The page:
In his book, The Biology of Belief, cell biologist and former medical school professor, Bruce Lipton,  describes his ground breaking work on how cells receive and process information. Lipton writes that conventional researchers have completely ignored the role that the energy of our positive and negative thoughts and words, to heal and destroy, plays in health and disease. Lipton tells us that this energy, must be recognized. I have no doubt that my love for my children, and my intention to look after them gave me the energy I needed to live.

Did any of the people trying to help me “accept,” realize their draining effect on my energy?

The origins of the biomedical model can be traced to Newton’s “body as a machine” physics in the 17th century. This satisfied the established Christian religions to lift the ban on dissection of the human body. All doctors had to do was agree to leave man’s soul, morals, mind and behaviour to the church.
The laws of Newton do not apply to living organisms. Breaking everything into its tiniest bits may serve investigation of the properties of matter, but it blinds us to the genius of the living body, our quantum biological processor, to create molecules of energy that heal and sustain.

In the 21st century, we pride ourselves on living in the “quantum age.” Do we realize that this acknowledges the primacy of  energy and possibility?   In a time when people are getting sicker and sicker and we see many new diseases, let’s leave Mediaeval notions in the dark ages. Let’s rethink our approach to healing as a battle, and treatment by assault with noxious chemicals.

Let’s look at the whole being, at the influence of the energy of mind, spirit and soul on the healing and wellness of the body.

For the past 48 years, I have made a rewarding, and consuming effort to share Bunge’s  pioneering research. My ideas for its application to living well with MS arise from listening to my instincts. With my book, Black Patent Shoes Dancing With MS, and in workshops, and presentations, I have been reaching many individuals with the possibility of healing and recovery from the damage of MS. Sharing the work of Pert and Lipton has expanded my reach.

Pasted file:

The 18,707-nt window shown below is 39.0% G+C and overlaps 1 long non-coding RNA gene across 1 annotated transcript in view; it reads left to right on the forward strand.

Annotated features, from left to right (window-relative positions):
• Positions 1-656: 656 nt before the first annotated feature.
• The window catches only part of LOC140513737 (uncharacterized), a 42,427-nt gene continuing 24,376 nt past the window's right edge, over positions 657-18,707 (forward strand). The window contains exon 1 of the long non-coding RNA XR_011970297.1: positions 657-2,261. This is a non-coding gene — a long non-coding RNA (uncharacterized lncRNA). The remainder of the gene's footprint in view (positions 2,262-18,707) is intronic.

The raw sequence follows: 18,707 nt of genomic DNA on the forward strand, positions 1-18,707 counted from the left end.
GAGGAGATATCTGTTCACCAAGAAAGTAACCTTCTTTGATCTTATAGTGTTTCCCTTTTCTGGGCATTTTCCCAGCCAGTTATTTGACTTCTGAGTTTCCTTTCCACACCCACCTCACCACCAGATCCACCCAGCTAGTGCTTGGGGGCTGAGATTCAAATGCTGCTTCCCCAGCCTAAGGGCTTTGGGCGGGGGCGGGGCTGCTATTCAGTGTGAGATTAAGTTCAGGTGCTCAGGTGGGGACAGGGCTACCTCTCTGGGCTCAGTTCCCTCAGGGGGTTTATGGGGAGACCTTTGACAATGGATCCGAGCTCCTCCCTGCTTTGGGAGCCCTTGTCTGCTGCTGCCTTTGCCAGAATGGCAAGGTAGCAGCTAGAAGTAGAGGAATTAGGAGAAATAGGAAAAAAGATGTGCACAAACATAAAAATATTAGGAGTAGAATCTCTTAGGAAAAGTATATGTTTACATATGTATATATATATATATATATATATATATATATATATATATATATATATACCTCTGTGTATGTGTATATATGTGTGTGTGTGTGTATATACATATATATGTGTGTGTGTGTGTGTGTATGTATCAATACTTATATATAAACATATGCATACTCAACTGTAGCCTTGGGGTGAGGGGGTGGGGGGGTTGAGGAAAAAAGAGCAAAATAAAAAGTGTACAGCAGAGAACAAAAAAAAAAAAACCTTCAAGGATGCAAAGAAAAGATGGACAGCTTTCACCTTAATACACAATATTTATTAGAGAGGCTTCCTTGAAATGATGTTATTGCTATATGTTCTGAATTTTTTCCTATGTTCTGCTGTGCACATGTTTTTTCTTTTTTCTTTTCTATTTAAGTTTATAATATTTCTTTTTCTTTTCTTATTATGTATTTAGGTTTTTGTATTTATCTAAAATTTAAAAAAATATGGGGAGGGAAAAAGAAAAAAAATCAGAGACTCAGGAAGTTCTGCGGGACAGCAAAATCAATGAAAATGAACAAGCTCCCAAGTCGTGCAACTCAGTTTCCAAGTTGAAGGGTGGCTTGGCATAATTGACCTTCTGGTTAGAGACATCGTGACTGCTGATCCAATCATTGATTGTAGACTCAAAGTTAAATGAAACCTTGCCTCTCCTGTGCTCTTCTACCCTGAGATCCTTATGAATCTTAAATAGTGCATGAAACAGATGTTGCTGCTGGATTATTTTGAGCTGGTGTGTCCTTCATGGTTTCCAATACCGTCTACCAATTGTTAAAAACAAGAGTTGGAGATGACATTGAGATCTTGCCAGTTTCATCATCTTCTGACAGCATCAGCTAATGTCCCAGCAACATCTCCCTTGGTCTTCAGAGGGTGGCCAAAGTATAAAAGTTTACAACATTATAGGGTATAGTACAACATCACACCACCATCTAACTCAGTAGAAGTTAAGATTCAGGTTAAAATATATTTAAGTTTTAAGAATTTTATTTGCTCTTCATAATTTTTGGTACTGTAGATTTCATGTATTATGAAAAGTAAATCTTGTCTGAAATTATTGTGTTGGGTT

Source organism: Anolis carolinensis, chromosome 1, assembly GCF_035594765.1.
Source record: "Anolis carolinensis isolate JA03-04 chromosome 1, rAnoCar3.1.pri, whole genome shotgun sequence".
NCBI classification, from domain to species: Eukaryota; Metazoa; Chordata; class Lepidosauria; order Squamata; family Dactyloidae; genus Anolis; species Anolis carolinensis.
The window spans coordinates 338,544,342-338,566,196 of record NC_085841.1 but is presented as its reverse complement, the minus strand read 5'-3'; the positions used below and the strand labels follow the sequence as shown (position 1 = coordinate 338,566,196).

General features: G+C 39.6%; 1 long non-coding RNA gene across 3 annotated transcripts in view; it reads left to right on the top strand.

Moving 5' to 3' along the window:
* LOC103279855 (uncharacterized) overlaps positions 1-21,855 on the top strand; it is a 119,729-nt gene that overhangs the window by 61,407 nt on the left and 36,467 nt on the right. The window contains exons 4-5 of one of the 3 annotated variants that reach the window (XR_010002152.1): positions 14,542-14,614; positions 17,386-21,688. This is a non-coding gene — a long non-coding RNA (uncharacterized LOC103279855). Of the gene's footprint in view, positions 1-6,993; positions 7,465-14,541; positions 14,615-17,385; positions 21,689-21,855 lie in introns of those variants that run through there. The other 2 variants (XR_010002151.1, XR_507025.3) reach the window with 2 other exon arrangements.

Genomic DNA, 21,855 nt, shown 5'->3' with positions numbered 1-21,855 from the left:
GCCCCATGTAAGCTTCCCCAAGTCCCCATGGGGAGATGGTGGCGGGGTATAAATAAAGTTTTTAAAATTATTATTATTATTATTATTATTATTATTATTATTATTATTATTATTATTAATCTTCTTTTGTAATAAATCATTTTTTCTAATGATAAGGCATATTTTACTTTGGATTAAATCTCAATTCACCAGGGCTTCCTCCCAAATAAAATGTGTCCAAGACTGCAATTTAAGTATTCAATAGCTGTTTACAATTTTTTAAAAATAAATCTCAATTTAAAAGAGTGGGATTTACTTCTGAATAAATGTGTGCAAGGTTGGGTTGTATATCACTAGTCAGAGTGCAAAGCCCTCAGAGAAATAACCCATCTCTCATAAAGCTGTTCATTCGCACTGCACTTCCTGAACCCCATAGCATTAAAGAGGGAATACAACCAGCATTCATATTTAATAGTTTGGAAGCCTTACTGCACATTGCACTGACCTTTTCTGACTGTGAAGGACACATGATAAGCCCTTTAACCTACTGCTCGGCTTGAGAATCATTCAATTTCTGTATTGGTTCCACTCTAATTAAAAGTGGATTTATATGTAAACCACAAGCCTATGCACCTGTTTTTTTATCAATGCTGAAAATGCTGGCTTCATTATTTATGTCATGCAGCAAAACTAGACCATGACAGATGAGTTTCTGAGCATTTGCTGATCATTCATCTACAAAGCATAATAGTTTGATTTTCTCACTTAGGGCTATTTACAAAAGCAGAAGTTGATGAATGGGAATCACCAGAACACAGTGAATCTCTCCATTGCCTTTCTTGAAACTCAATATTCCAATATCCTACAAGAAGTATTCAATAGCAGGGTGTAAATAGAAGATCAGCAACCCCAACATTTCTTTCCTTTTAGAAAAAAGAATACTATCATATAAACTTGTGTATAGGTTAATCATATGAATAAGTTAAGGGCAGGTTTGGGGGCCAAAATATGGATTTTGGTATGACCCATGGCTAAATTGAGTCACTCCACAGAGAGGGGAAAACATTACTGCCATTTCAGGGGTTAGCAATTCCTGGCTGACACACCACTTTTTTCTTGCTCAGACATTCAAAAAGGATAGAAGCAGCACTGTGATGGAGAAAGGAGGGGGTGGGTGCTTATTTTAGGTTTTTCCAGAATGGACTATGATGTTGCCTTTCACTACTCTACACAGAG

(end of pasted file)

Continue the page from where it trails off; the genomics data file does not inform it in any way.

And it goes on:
At the 1st Ever MS Recovery Roundtable, held in Copetown, Ontario, Canada, 2005, members of the audience who could tell a story of recovery were invited to stand. Researchers on the panel were shocked by the large number who rose to resounding applause.  This audience was local; what if we took an honest, scientific look at people who recover, and stopped dismissing them with the label “benign.” We would see that our own “embryonic” stem cells can find a way to become healing myelin – with our unrestrained desire, belief, and efforts to move.

    I am living, walking, talking – dancing proof of recovery from the damage of multiple sclerosis. I am so happy that research is catching up to me – and to Mary Bunge’s kitty-cats!   Care to comment

Bunge MB, Bunge RP and Ris H (1960) Ultrastructural Study of Remyelination in an Experimental Lesion in Adult Cat Spinal Cord. Journal of Biophysics, Biochemistry and Cytology, Volume 10, pages 67-94, 1961.

Boyer LA, Lee TI, Cole MF, Johnstone SE, Levine SS, Zucker JP, Guenther MG, Kumar RM, Murray HL, Jenner RG, Clifford DK, Melton DA, Jaenisch R, Young RA.  Core Transcriptional Regulatory Circuitry in Human Embryonic Stem Cells. Cell 2005 Sept 6.

Cummings Brian J, Nobuko Uchida, Stanley J Tamaki, Desiree L Salazar, Mitra Hooshmand, Robert Summers, Fred H Cage, and Aileen J Anderson.  Human neural stem cells differentiate and promote locomotor recovery in spinal cord-injured mice. Proceedings of  National Academy of Science Sept 19, 2005.

Shucui Jiang, Mohammad I. Khan, Yao Lu, Jian Wang, Josef Buttigieg, Eva S.Werstiuk, Renata Ciccarelli, Francesco Caciagli and Michel P. Rathbone. Guanosine promotes myelination and functional recovery in chronic spinal injury. NeuroReport December 14(18):2463-2467 © 2003.